Original post date: Sat, 2011-03-05 16:45 by Francis

Home automation or domotics is the dream of every microcontroller hobbyist. Although a lot of information can be found on the web it is difficult to make the first steps. In this article we explain how you can build a simple module which can be connected to an electrical device such as a TV, a lamp or a washing machine in order to remotely switch on or off the device. The possibilities are endless: switching lights on or off based on the amount of light in a room, just-in-time powering the coffee machine ...

The idea

In this article I explain how you can build a simple module to control electrical devices with a pc using for example bluetooth. In this movie I'm switching a light bulb on and off.


The construction has three important parts:
1. an electrical circuit with relay to control the connected device
2. a microcontroller board with bluetooth module
3. a pc to send commands to the microcontroller over bluetooth

The electrical circuit

The first step is to build a circuit that can interrupt the electrical current. This can be done easily with a relay. I used a standard 12 V DC relay. The relay is switched by a transistor that is connected to one of the pins of the Dwengo microcontroller (RB4 in this example). The Dwengo board, the transistor and the relay, form the control circuit. This control circuit is powered by 12 V DC.
I also added a power supply circuit that converts the 220 VAC to 12 VDC needed for the control circuit. The power circuit consists of a transformer, four diodes that form a diode bridge rectifier and a voltage regulator (7812).



I have used these components for the electrical circuit:
  • Omron 12VDC relay
  • BC547 transistor
  • Transformer (230 V AC primary, 9 Vrms AC secondary)
  • Some diodes, capacitors, resistors and a voltage regulator such as a 7812
  • Plastic box to keep everything safe
  • Bluetooth module
  • The Dwengo board and breadboard

Putting the components together

Caution: working with high voltages can be very dangerous! Do not work on live circuits and keep everything safe in the insulation box. Neither the author nor Dwengo vzw can be held responsible for injuries.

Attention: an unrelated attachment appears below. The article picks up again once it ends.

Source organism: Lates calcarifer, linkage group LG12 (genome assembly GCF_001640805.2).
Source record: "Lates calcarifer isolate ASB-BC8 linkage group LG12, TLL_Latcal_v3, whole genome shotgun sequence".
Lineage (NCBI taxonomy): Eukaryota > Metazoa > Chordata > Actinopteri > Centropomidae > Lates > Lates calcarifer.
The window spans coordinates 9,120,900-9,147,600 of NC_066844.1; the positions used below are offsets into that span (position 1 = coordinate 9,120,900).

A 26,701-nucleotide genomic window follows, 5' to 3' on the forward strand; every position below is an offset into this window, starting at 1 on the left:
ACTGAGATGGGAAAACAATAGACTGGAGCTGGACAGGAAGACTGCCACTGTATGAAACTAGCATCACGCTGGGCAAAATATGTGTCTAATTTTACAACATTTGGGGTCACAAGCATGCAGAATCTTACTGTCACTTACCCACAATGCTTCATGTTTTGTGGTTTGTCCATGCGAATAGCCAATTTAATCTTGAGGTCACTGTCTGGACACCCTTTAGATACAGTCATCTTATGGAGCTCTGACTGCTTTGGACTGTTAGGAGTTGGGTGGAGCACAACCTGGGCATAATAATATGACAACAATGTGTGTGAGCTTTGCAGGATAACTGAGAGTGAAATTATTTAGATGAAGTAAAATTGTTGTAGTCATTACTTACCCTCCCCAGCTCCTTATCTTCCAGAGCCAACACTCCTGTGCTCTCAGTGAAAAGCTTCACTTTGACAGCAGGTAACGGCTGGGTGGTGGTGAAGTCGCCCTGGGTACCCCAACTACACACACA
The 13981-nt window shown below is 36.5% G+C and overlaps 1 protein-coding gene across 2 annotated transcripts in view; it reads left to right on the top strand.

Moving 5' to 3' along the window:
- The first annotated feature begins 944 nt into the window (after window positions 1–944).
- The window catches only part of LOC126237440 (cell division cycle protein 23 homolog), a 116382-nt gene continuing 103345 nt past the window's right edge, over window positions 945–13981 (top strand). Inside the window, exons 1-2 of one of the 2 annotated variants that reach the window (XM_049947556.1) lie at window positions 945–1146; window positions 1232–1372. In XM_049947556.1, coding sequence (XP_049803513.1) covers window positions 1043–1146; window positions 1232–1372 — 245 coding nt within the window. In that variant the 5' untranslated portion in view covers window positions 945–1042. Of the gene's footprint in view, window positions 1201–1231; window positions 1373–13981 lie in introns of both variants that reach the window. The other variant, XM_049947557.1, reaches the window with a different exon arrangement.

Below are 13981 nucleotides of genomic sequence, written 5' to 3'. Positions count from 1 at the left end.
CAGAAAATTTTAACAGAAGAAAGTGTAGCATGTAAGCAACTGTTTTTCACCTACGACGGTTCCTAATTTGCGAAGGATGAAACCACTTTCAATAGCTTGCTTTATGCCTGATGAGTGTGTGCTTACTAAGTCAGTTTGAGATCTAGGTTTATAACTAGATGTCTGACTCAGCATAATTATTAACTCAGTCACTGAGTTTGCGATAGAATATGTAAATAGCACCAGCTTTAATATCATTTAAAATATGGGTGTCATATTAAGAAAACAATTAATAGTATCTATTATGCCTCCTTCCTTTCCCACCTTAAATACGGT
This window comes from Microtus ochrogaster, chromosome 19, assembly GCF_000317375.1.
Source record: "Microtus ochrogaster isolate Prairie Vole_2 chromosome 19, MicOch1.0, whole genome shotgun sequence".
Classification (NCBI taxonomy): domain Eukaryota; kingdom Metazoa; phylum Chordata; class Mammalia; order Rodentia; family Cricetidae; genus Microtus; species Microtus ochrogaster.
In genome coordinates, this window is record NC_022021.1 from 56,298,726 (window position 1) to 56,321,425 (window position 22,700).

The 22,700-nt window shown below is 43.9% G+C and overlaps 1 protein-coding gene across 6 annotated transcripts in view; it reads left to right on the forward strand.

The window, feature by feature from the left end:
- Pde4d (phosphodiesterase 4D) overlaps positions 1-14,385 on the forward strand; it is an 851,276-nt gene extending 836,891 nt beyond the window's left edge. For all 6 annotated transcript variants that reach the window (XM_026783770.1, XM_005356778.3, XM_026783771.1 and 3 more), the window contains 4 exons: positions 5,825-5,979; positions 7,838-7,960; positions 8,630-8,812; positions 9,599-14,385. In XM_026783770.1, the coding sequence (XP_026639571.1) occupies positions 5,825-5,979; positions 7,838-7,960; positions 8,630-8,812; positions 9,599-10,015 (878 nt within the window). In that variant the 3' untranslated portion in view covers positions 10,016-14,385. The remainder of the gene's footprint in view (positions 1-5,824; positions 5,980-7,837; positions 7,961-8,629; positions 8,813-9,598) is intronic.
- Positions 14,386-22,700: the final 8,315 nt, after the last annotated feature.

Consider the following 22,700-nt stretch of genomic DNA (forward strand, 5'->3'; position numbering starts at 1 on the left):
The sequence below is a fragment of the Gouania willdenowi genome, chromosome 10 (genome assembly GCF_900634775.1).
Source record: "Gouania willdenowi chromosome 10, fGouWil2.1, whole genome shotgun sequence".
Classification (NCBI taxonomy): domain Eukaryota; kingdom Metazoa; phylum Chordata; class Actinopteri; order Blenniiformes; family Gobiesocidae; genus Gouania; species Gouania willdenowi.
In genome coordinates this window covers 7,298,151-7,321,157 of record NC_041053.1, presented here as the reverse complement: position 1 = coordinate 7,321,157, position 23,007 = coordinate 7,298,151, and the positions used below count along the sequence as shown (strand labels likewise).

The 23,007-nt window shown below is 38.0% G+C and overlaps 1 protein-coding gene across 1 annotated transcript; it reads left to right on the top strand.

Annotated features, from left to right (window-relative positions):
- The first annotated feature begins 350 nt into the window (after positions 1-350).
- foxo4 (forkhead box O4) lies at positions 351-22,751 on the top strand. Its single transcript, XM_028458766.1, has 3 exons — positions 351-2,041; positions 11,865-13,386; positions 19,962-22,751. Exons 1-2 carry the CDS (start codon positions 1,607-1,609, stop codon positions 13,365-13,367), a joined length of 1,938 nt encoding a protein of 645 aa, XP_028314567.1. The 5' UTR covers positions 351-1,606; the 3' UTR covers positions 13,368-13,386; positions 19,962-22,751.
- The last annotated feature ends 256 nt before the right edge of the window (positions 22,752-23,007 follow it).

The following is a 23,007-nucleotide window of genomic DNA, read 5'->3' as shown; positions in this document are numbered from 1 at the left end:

Try to solder the circuit in such a way that there is a clear distinction between the high voltage zone (220 VAC), which mainly contains the relay and the transformer, and the 12 VDC zone which contains the voltage regulating circuit, the transistor, cables to the microcontroller board. Make sure there is a large insulation space between all the 220 VAC soldering paths or wires. This is what my domotics box looks like:

Connecting this to the microcontroller is a simple task. The green wire is connected to pin RB4 of the Dwengo board while the red and black wire (giving the 12 VDC power) are connected with a power plug to the Dwengo board.

Program and play

Now the domotics box is connected to the microcontroller you can start writing a program to control any electrical device. Therefore you can switch the relay by setting pin RB4. One idea could be to attach a light sensor and switch a light bulb on and off based on the amount of daylight measured at the window.
Another possibility is to connect the microcontroller to the computer. The Dwengo board I used can be easily connected to any computer using a serial cable, USB or a bluetooth module. I bought a bluetooth module that can be connected to the RS232 pins (RC6 and RC7) of the Dwengo board and thus my setup can be controlled remotely.
On the PC side, tools such as Tera Term Pro or Minicom can be used to send instructions over bluetooth (or any other serial connection) using any operating system. With slightly more effort you can write a Java program that does the trick using the RXTX library External link. In this way you can master all the electronics into one Java application.
And now you can impress your friends and family with your own domotics system!